Last updated on August 7th, 2011
Rodent health has never been a major concern of mine, but it seems to worry scientists a lot. For example, researchers at the University of North Carolina at Chapel Hill published a study in the journal Obesity that examines what happens to rats who are fed a snack-filled diet similar to that consumed by millions of Americans.
The study makes an important point about modeling human metabolic syndrome in lab rats, but it suggests even more.
The snack or “cafeteria” diet consisted of “high-salt, high-fat, low-fiber, energy dense foods such as cookies, chips, and processed meats.” The hypothesis was that rats who ate the cafeteria diet would better model human metabolic syndrome than rats who ate a lard-based high-fat diet.
Indeed, the study revealed that “rats fed human nutrient-poor foods [the cafeteria diet] develop severe metabolic syndrome which is more robust than the effect of traditional HFD [high-fat diet] exposure.” The rats on the cafeteria diet rapidly gained weight, and developed a “prediabetic condition with elevated glucose, insulin, and nonesterified fatty acids.”
The rats fed a high-fat diet did not gain significant weight compared to control groups fed either a low-fat or “standard chow” diet.
The high-fat fed animals “decreased food intake in terms of total grams to maintain caloric intake comparable to” the low-fat and standard-chow controls, but the cafeteria-fed animals “lacked this autoregulatory mechanism.” While the cafeteria and high-fat diets both have about 45–50% fat content, the cafeteria-fed rats ate about 40% more calories per day than the high-fat fed rats.
Sounds familiar, doesn’t it? Eat a carb-laden meal, and then get hungry again in an hour or two. Were the cafeteria-fed rats eating more carbohydrates than the high-fat fed rats? Yes. In their methods and procedures section, the researchers state that “fat intake was the largest macronutrient alteration in CAF [cafeteria-fed] rats, however, simple carbohydrate consumption was also elevated over HFD [high-fat] and SC [standard-chow] rats groups.”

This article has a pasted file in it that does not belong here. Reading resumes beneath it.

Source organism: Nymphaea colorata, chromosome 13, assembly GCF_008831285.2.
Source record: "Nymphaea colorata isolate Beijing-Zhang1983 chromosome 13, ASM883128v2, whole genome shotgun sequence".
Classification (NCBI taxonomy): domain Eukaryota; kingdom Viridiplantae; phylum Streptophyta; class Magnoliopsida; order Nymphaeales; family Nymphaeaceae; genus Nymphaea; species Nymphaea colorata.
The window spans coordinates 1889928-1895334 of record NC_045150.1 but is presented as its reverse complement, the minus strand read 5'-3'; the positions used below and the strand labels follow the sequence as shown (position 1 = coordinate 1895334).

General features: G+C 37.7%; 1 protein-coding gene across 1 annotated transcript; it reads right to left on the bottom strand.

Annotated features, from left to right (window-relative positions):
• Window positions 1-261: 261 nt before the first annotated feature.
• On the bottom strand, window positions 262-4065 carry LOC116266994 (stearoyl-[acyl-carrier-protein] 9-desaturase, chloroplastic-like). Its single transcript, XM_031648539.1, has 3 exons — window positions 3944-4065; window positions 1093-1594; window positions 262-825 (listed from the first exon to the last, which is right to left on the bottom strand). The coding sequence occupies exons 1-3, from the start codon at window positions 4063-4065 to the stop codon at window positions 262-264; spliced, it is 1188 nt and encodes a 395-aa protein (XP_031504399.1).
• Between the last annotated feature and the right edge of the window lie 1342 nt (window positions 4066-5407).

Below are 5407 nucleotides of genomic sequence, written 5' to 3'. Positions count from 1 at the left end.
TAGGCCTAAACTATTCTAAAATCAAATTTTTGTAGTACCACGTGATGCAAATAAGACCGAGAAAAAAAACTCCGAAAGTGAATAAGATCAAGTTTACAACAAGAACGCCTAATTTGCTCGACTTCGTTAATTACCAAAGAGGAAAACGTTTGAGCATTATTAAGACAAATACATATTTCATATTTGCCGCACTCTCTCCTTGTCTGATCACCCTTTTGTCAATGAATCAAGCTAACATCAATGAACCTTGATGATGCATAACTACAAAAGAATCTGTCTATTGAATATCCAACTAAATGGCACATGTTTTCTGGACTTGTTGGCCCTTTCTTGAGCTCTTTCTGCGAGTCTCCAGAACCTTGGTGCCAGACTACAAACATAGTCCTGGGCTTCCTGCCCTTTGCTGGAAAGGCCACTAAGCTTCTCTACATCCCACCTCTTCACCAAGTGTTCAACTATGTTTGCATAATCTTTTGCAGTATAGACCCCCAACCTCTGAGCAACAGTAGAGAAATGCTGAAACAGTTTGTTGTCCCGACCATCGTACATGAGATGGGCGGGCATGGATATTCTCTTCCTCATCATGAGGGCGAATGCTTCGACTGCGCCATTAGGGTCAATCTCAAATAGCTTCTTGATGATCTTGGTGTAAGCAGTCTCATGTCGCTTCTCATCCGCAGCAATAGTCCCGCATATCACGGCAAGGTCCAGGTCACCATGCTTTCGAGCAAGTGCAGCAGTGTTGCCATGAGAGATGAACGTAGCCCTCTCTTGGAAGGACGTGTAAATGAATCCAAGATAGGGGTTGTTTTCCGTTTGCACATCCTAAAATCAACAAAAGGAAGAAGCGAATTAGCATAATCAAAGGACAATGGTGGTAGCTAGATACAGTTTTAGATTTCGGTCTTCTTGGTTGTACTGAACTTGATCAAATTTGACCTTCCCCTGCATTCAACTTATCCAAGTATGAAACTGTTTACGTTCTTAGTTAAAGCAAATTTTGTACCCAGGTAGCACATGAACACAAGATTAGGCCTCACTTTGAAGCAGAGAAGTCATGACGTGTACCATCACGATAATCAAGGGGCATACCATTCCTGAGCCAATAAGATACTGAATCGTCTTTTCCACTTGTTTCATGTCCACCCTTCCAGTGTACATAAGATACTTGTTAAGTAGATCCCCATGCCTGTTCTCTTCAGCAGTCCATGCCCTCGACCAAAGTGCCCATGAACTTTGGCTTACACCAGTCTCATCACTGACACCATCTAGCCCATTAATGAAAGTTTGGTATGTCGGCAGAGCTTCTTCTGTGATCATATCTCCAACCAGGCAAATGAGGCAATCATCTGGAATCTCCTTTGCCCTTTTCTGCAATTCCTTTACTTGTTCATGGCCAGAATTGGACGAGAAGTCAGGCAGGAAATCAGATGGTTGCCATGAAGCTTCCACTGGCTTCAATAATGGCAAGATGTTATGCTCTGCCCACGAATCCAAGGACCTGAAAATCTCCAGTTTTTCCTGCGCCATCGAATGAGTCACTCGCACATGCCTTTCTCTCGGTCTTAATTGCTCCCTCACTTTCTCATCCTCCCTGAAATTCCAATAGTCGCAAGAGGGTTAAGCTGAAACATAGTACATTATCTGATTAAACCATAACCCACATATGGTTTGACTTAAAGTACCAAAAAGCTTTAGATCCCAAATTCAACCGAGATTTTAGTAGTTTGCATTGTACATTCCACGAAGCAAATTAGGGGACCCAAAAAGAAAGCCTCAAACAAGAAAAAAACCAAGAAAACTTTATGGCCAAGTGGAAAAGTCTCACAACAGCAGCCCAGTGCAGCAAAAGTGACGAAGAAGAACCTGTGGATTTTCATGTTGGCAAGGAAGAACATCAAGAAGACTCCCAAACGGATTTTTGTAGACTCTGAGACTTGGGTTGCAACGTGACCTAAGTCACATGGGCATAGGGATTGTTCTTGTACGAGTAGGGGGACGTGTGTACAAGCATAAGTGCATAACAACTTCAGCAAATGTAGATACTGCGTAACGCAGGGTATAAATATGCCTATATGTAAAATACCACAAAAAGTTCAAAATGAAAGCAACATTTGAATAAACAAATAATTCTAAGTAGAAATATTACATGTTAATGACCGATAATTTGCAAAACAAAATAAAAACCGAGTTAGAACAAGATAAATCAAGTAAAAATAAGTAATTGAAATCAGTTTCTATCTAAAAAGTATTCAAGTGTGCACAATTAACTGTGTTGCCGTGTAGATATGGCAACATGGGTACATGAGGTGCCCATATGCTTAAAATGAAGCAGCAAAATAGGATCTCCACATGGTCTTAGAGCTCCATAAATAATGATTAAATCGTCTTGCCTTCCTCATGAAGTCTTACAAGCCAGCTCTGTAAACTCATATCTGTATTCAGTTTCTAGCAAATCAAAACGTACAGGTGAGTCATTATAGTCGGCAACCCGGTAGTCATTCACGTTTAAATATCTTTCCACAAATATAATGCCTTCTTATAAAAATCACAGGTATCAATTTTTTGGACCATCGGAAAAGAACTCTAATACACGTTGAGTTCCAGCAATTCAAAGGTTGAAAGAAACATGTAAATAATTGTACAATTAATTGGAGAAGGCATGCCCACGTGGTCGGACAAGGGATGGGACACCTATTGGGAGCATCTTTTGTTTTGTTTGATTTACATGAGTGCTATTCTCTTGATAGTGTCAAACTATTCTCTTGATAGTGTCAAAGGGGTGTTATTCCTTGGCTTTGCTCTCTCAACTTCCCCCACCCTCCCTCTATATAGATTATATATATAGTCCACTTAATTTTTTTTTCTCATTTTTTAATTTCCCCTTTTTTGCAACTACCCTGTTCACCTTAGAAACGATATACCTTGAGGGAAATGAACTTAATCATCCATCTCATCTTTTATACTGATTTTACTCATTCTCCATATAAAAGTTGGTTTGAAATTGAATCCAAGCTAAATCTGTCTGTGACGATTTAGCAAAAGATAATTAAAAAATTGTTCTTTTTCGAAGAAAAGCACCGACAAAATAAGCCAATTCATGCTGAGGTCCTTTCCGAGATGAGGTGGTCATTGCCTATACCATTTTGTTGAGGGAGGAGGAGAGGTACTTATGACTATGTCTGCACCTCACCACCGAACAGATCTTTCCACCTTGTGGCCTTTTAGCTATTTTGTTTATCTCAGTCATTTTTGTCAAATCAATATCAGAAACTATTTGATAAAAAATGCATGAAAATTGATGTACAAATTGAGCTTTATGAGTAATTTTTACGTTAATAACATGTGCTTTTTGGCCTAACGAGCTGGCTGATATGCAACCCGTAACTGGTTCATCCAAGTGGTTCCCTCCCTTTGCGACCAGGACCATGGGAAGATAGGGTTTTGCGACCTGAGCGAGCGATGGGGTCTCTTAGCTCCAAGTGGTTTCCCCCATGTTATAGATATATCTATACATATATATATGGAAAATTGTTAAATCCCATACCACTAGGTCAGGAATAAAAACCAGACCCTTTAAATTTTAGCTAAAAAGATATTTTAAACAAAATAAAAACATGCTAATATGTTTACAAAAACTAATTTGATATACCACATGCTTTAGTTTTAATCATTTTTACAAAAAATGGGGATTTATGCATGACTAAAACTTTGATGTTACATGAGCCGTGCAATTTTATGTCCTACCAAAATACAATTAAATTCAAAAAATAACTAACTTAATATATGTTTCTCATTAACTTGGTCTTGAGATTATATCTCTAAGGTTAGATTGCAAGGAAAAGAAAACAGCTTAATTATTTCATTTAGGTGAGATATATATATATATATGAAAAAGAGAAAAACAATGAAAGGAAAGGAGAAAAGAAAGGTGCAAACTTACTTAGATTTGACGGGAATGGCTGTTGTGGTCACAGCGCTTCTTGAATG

So while the so-called high-fat rat diet may not have been “low carb” it was lower carb relative to the cafeteria diet. In considering their findings, the researchers seem to forget this point.
How do the researchers explain their findings? They don’t. They say there are too many possible culprits in the cafeteria diet to isolate one as the cause of over-eating. What are these possible culprits? The researchers identify them as an abundance of “sodium, saturated fatty acid, transfatty acids, and cholesterol” and a lack of “fiber and micronutrients such as vitamin A and calcium.”
A snack-based diet with cookies and chips would contain plenty of refined sugar and grain, and therefore plenty of carbohydrates, a fact the researchers acknowledge in their methods and procedures section. But in discussing their findings, the researchers do not even mention higher-carbohydrate content as a possible factor. Apparently, it’s not part of their paradigm, so they are blind to it.
The study was successful. Through it, the researchers confirmed their hypothesis that rats fed the cafeteria diet better mimic human metabolic syndrome and early on-set obesity than rats fed a lard-based high-fat diet. That finding by itself is suggestive.
But the rats they sacrificed could have showed them more.